From Liew Chin Tong
A quarter of a century ago today, Anwar Ibrahim was sacked as deputy prime minister, and subsequently brutally detained, beaten, and jailed from Sept 20, 1998 to Sept 2, 2004. From the halls of power, as Anwar puts it in one of his earliest prison letters, he descended into “the labyrinths of incarceration”.
In a piece entitled “Speaking for the Reformasi Generation” on this day in 2008, the year which saw a political tsunami that broke Barisan Nasional’s two-thirds majority in Parliament, I wrote that “from the ruins of Anwar’s previous political life, however, a Reformasi generation arose”.
“Throughout the long decade, despite being jailed the first six years and spending a considerable amount of time overseas in the immediate two years after release, Anwar aroused passionate support and devotion from many, some out of sympathy while others felt that he embodied the national quest for change and maturity.
“But, the beauty of this long march is that Reformasi was not just about Anwar; it was very much about us.”
On Aug 31, 2023, at the main observation canopy for the National Day celebration, I watched Prime Minister Anwar walking up to the stage to be saluted by the Royal Malay Regiment. From the presumptive successor to prisoner, to a long and difficult road as an opposition leader and prison again, Anwar took a major 25-year detour to reach the pinnacle of the nation.
My generation grew up during the haydays of Malaysia’s economic takeoff between 1988 and 1997 when the economy grew at an average of 9% annually. The world was full of possibilities and hope.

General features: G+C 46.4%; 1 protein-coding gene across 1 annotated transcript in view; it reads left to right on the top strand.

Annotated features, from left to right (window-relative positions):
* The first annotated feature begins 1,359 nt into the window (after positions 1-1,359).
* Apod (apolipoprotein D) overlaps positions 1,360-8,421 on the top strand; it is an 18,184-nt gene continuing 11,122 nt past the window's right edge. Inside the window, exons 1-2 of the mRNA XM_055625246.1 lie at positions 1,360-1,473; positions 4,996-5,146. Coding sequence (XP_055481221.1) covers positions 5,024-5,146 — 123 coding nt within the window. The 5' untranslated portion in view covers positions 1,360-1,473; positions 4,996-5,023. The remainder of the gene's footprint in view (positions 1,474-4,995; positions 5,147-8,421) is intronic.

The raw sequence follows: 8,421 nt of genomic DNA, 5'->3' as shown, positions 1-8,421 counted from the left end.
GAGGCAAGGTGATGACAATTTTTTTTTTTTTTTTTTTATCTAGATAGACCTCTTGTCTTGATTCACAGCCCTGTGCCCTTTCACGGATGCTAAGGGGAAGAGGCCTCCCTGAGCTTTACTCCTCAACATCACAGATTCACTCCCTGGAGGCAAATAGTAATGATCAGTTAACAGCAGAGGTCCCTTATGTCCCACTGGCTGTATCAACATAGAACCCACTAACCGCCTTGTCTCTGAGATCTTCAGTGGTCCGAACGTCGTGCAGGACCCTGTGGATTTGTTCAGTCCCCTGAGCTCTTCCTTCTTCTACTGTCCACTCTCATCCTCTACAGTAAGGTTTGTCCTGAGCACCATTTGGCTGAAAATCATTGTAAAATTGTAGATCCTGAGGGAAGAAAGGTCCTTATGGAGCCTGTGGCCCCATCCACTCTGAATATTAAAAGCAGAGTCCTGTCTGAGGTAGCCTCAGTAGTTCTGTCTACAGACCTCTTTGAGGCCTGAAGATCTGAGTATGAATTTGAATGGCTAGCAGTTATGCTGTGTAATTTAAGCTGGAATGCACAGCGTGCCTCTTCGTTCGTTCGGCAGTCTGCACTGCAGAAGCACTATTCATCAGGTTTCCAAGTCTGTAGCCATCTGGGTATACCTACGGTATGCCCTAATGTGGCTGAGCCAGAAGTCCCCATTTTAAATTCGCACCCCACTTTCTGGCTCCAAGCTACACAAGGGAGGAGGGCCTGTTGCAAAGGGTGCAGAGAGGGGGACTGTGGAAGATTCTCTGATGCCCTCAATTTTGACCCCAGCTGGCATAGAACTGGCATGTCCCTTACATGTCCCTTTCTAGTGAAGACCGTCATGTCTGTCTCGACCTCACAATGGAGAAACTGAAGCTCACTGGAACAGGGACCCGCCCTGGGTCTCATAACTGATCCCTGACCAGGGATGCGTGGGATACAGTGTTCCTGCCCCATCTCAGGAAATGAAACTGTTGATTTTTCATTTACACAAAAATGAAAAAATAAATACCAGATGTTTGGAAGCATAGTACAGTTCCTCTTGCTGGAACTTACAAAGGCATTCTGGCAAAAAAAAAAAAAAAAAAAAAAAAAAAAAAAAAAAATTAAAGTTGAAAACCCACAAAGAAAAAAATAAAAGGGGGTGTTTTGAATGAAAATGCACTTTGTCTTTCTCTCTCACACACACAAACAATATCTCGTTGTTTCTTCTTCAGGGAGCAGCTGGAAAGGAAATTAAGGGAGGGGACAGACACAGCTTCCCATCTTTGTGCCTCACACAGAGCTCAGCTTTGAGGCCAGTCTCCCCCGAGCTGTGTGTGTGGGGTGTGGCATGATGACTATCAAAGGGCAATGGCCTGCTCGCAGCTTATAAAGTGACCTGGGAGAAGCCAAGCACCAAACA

After Vision 2020 was unveiled in February 1991, there was at least 14 years until 2005 that the national discourse was not racial, and the idea of a Bangsa Malaysia was broadly accepted.
The Asian Financial Crisis hit in 1997, when I turned 20. The crisis was a major setback for the Malaysian economy and some of its scars and effects still linger to this day. The sacking of Anwar in 1998 marked the end of a strong authoritarian regime with broad-based popular support. Successive governments struggled to win the hearts and minds across the board.
Coupled with China’s entry into the World Trade Organization in 2001, which drew most investments into manufacturing from around the world into China, leaving Southeast Asian economies such as Malaysia to suffer premature deindustrialisation.
In hindsight, the last 25 years saw Malaysia stuck being neither the worst nor the best in class, and enveloped in a sense of self-doubt, pessimism and the lack of confidence and hope.
Yet the greatest contribution of Reformasi was that a generation of Malaysians, many now in the government, believe that the nation deserves better, that everything is possible (because we have seen the impossible happen, in a good way, such as Anwar coming back from hell to the top), and that we could and should remake the nation for the better.
It is my fervent hope that Anwar would end Malaysia’s lost decades, lead the nation to a second economic takeoff while rejuvenating the institutions, and build an optimistic, outward-looking, and tolerant Bangsa Malaysia.
Liew Chin Tong is DAP’s political education director and a deputy minister in Anwar Ibrahim’s Cabinet.
The views expressed are those of the writer and do not necessarily reflect those of FMT.